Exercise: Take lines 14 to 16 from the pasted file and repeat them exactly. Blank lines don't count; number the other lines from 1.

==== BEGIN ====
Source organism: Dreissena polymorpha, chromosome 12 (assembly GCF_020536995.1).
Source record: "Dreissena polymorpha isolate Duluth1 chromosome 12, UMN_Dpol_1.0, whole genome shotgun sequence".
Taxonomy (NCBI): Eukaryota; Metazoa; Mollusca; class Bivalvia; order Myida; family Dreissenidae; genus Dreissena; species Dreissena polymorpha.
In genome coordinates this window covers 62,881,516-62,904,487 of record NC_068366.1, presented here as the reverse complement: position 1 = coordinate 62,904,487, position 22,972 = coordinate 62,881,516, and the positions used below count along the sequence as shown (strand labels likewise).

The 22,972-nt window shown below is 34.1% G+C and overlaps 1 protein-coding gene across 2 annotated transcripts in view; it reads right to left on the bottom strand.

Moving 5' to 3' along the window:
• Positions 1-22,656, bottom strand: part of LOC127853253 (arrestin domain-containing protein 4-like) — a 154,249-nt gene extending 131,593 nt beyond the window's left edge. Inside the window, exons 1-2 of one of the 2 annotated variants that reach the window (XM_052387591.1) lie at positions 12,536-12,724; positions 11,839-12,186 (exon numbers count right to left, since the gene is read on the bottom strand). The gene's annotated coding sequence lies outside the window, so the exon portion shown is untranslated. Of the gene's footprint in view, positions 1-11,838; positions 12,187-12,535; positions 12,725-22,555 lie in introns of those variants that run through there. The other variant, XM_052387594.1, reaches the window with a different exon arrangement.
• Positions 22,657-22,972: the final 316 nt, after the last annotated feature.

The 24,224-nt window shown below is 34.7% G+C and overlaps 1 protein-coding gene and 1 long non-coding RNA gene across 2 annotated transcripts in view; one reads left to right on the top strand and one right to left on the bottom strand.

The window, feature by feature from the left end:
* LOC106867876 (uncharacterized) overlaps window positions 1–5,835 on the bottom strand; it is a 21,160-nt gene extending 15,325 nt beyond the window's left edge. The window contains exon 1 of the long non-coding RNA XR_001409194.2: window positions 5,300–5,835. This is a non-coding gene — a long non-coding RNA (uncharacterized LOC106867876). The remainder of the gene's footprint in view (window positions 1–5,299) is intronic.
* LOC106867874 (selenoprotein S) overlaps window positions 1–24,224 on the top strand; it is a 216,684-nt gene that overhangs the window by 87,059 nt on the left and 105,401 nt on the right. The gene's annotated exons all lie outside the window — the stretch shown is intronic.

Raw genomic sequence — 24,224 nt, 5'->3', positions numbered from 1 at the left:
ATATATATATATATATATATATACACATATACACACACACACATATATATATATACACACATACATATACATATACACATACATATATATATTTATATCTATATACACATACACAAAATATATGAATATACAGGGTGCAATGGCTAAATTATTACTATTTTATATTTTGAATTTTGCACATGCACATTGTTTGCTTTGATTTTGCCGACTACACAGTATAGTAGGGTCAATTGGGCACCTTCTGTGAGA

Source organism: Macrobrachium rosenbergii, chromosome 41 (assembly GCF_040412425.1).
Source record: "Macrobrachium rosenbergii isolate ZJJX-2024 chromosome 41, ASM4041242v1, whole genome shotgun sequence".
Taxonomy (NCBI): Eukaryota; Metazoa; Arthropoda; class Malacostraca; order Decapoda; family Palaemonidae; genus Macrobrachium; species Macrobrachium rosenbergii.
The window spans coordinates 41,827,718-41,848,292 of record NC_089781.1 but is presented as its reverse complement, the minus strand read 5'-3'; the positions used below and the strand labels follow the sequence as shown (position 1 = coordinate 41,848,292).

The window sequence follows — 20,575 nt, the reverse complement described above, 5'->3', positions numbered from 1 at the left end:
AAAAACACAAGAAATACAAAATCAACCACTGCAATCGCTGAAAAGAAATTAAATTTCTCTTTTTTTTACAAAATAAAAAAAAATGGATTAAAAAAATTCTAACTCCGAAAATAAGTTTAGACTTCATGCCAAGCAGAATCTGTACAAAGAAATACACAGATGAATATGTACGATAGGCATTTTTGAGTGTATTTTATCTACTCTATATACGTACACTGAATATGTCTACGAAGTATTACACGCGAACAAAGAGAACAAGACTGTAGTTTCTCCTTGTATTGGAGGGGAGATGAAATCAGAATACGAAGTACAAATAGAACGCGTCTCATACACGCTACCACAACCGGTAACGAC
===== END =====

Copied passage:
ATATATATATATATATATATATACACATATACACACACACACATATATATATATACACACATACATATACATATACACATACATATATATATTTATATCTATATACACATACACAAAATATATGAATATACAGGGTGCAATGGCTAAATTATTACTATTTTATATTTTGAATTTTGCACATGCACATTGTTTGCTTTGATTTTGCCGACTACACAGTATAGTAGGGTCAATTGGGCACCTTCTGTGAGA

Source organism: Macrobrachium rosenbergii, chromosome 41 (assembly GCF_040412425.1).
Source record: "Macrobrachium rosenbergii isolate ZJJX-2024 chromosome 41, ASM4041242v1, whole genome shotgun sequence".